- Serinus canicollis
Includes Yellow-crowned Canary
11Â·5â€“14 cm (4Â½-5Â½ in)
- Green back with black edged wing feathers wings and tail
- Yellow underparts, rump and tail sides
- White lower belly
- Rear head and neck are grey
- Cinnamon face
Female similar to male, but has less grey on the head.
Juvenile: greenish-yellow underparts with heavy brown streaking
 Similar Species
This species is easily distinguished from the Yellow-fronted Canary by its lack of black face markings.
South-eastern southern Africa.
Formerly considered conspecific with Yellow-crowned Canary.
Three subspecies are recognised:
- S. c. canicollis; south-western Cape to western Free State and southern KwaZulu-Natal
- S. c. thompsonae; Lesotho, eastern Free State and northern KwaZulu-Natal to Limpopo Province
- S. c. griseitergum; eastern Zimbabwe and adjacent Mozambique highlands
Scrub and grasslands with trees, copses, plantations, gardens, parks, road verges, croplands, orchards, fybos, montane grasslands. Most common in highland areas, but is found in coastal bush in South Africa.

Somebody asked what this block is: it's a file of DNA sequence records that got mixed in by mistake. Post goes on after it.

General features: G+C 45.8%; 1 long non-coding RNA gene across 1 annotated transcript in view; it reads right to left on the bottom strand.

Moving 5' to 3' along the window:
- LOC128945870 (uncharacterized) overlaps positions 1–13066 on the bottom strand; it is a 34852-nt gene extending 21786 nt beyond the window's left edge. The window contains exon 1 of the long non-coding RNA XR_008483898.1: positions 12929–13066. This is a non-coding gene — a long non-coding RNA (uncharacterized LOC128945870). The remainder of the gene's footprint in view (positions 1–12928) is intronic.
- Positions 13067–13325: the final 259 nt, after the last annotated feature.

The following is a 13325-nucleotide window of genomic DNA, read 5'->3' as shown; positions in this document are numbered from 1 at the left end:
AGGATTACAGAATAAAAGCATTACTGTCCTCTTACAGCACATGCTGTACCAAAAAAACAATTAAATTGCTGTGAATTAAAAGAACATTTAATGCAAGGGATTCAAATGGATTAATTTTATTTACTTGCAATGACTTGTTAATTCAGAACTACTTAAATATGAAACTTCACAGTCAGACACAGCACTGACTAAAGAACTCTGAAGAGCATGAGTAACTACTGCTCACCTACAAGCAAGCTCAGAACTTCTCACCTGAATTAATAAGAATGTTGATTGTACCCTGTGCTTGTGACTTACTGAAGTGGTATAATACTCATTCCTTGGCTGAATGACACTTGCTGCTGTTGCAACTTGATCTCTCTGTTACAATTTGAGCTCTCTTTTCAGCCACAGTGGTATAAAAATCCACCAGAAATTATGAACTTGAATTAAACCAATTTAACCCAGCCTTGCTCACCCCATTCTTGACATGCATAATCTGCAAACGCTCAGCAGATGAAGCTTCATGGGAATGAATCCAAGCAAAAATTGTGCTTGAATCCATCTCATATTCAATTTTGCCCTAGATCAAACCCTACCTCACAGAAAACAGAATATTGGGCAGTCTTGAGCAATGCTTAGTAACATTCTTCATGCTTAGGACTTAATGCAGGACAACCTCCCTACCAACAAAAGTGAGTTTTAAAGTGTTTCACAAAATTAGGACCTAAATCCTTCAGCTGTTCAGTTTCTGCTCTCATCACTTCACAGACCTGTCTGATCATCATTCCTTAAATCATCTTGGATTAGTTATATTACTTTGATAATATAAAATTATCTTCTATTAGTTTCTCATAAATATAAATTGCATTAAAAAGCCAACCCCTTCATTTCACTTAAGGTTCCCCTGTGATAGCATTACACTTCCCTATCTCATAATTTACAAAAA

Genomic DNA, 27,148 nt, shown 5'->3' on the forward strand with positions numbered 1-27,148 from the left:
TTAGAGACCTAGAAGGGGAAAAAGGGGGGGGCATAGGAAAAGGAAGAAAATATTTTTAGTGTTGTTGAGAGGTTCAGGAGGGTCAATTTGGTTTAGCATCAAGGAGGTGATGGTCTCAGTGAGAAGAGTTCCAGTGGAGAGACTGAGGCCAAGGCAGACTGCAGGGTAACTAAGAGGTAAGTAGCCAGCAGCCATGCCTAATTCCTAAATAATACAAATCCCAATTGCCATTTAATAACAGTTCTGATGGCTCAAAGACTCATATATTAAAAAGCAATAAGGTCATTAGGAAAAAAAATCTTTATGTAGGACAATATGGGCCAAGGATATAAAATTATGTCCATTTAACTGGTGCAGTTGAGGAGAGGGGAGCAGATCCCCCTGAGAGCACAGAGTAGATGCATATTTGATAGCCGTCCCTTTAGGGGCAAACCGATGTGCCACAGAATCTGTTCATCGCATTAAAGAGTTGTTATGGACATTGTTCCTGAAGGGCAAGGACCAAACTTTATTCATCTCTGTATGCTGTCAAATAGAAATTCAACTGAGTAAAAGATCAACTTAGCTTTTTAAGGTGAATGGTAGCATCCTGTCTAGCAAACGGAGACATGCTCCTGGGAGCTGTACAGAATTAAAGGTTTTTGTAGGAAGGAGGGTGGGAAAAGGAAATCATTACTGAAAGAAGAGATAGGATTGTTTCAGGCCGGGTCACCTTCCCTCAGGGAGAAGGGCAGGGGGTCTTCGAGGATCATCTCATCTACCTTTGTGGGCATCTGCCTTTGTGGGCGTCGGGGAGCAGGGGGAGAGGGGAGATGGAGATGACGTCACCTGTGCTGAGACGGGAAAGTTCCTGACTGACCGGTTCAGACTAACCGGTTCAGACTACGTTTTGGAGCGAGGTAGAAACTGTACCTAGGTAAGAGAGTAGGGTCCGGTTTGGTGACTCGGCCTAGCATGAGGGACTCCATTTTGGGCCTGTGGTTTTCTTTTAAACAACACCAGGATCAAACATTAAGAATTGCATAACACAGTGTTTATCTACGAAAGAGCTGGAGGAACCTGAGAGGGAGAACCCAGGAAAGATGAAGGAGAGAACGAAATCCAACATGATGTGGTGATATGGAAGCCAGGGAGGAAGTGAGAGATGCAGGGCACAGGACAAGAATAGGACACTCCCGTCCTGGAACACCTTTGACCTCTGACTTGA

Occurs singly, in pairs, or in flocks of up to 500.
Forages for seeds on ground, and in scrub, weeds, and trees.
It builds a compact cup nest, commonly in a shrub.
- Clements, J. F., T. S. Schulenberg, M. J. Iliff, D. Roberson, T. A. Fredericks, B. L. Sullivan, and C. L. Wood. 2016. The eBird/Clements checklist of birds of the world: v2016, with updates to August 2016. Downloaded from http://www.birds.cornell.edu/clementschecklist/download/
- Fry H, Keith S,Woodcook M & Willis I. 2004. Birds of Africa Vol VII: Sparrows to Buntings. Princeton University Press. ISBN 0713665319
- Hockey, PAR, WRJ Dean, and PG Ryan, eds. 2005. Roberts' Birds of Southern Africa. 7th ed. Cape Town: John Voelcker Bird Book Fund. ISBN 978-0620340533
- Sinclair, I and P Ryan. 2003. Birds of Africa South of the Sahara. Princeton: Princeton Univ. Press. ISBN 978-0691118154
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